In neuronal ceroid lipofuscinosis (NCL), cerebral and retinal atrophy has been reported coincident with abnormal inclusion bodies found in astrocytes and neurons of the brain and pigmented epithelium of the retina. In addition to undegraded proteins, these structures contain lysosomal acid hydrolases, dolichyl oligosaccharides normally found in rough endoplasmic reticulum (RER), and the c-subunit of the mitochondrial ATP synthase. From our recent studies, it is likely that autophagy is responsible for the delivery of these cellular components to the inclusion bodies. Autophagy is a normal process whereby cellular components (ie, mitochondria) are sequestered within RER-derived vacuoles and ultimately degraded following fusion of these vacuoles with lysosomes. Therefore, we propose the following Primary Hypothesis: The accumulation of inclusion bodies within NCL cells is coincident with alterations in autophage-mediated protein degradation. To test our hypothesis, we will examine the autophagic response in astroglial and neuronal cells isolated from normal and NCL English setters. The rates of protein degradation in astroastroglial and neuronal cells from normal and NCL English setters will be measured under conditions whereby autophage is enhanced or inhibited (AIM #1). Cultured cells whose proteins have been previously labeled with 14C-valine will be incubated in media with or without amino acids and the release of acid-soluble radioactivity quantified over time. The rates of degradation will be correlated to the occurrence of the NCL inclusion bodies identified morphologically. The abnormal deposition of the inclusion bodies may be due to either an increase in autophagy or a decrease in intralysosomal proteolysis or both. Therefore, we will measure the rate of formation of autophagic vacuoles and the rate of intralysosomal degradation (AIM #2). The increase in the fractional volume represented by autophagosomes will be quantified morphometrically in respect to time of incubation with amino acid depleted medium. Relative rates of intralysosomal degradation will be estimated by measuring the release of 14C-valine from autophagolysosomes which had been isolated from cells previously incubated in amino acid depleted medium. Finally, we will compare the characteristics of autophagic vacuoles to those of inclusion bodies (AIM #3). Specifically, we will determine whether or not the inclusion bodies are acidic and contain lysosomal proteins (eg, cathepsin D, lysosomal membrane proteins, and superoxide dismutase) normally found in autophagolysosomes. Alternatively, we will evaluate whether or not the c-subunit of the ATP synthase, normally found in mitochondria and NCL inclusion bodies, is present in autophagosomes and autophagolysosomes. This information will allow us to evaluate the mode of entry (eg, autophagy) of the c-subunit into these inclusion bodies. The studies we propose will provide new insights into the mechanisms and regulation of protein degradation in normal and diseased astroglial and neuronal cells.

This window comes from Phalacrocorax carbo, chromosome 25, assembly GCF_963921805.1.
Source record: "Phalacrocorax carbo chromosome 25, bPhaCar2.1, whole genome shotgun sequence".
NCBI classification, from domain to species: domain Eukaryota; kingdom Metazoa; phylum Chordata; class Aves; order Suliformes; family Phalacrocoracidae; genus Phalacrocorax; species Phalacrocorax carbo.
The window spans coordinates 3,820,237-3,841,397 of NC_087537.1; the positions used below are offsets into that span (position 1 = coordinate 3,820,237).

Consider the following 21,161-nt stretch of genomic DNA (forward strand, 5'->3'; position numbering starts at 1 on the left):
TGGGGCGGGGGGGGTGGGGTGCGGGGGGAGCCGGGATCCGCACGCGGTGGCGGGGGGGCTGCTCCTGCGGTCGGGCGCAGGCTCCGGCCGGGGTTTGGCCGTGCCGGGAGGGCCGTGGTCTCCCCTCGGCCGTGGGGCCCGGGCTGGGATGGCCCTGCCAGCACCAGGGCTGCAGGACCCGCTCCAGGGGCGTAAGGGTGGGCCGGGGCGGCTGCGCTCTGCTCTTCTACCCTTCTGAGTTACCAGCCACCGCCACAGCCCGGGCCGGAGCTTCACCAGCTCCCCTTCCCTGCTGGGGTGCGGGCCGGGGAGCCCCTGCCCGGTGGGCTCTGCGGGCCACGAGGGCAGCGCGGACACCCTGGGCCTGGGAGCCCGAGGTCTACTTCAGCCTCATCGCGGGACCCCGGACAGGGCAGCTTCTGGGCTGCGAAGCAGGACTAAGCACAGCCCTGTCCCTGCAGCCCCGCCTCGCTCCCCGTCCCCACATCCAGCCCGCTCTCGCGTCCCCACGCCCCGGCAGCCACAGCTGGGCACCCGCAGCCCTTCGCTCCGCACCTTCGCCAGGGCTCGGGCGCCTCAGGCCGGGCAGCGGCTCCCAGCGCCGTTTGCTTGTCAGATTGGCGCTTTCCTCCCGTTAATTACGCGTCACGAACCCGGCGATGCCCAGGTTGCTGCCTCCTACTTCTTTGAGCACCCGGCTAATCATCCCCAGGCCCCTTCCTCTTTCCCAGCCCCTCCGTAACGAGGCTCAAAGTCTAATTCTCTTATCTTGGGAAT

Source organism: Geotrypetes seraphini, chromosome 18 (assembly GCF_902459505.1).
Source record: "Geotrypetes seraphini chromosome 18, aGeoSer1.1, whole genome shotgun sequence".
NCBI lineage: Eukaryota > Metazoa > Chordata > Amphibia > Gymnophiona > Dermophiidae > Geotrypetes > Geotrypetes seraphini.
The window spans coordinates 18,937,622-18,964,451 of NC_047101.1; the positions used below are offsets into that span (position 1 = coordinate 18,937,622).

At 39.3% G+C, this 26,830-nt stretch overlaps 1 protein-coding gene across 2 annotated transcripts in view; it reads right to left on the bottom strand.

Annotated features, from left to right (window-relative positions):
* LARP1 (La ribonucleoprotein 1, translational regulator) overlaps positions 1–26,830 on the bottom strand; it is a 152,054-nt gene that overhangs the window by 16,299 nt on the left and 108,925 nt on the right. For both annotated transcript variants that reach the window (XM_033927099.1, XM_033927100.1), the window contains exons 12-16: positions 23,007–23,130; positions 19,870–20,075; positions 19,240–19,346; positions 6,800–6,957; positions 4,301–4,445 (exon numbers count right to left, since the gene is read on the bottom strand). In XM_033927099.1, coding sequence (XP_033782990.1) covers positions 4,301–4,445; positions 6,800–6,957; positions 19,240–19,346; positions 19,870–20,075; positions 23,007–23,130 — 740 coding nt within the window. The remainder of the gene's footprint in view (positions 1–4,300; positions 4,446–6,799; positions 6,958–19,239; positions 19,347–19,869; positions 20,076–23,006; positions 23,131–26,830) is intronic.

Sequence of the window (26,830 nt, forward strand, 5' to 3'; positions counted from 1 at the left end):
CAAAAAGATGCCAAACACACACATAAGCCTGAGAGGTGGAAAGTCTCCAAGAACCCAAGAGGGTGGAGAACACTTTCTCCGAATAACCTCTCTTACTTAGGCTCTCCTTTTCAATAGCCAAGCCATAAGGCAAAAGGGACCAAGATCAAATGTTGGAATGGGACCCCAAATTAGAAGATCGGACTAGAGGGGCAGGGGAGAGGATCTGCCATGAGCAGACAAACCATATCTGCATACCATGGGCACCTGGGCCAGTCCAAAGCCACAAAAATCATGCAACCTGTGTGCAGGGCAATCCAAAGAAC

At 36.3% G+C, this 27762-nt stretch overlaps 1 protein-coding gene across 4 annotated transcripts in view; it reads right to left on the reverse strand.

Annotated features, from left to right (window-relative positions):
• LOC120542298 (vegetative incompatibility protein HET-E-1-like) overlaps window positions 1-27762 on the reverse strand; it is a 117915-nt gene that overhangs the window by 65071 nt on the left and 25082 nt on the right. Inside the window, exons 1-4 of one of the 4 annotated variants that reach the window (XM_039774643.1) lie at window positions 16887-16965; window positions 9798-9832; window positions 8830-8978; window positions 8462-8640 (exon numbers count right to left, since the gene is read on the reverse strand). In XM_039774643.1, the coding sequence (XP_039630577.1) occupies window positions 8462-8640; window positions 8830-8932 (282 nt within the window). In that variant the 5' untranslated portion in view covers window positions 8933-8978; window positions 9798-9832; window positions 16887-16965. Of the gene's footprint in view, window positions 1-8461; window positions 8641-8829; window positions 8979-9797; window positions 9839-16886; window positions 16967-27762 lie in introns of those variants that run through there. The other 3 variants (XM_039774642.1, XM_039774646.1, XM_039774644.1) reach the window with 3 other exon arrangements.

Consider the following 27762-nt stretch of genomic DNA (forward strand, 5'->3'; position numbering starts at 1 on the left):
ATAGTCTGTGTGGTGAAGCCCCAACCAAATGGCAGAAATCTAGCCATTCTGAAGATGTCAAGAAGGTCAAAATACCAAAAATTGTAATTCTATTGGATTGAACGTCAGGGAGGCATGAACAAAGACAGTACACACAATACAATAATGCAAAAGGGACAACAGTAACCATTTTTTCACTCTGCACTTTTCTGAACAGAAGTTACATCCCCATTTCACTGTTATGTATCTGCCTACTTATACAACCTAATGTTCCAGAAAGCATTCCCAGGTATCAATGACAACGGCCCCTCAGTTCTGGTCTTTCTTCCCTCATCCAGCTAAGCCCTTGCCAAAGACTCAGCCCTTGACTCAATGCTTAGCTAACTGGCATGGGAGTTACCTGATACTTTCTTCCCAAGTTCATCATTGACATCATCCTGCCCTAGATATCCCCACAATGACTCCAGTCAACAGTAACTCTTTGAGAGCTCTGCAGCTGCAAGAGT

National Institute of Health (NIH)
National Institute of Neurological Disorders and Stroke (NINDS)
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University of Florida
Schools of Medicine
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Dunn Jr, W A; Raizada, M K; Vogt, E S et al. (1994) Growth factor-induced neurite growth in primary neuronal cultures of dogs with neuronal ceroid lipofuscinosis. Int J Dev Neurosci 12:185-96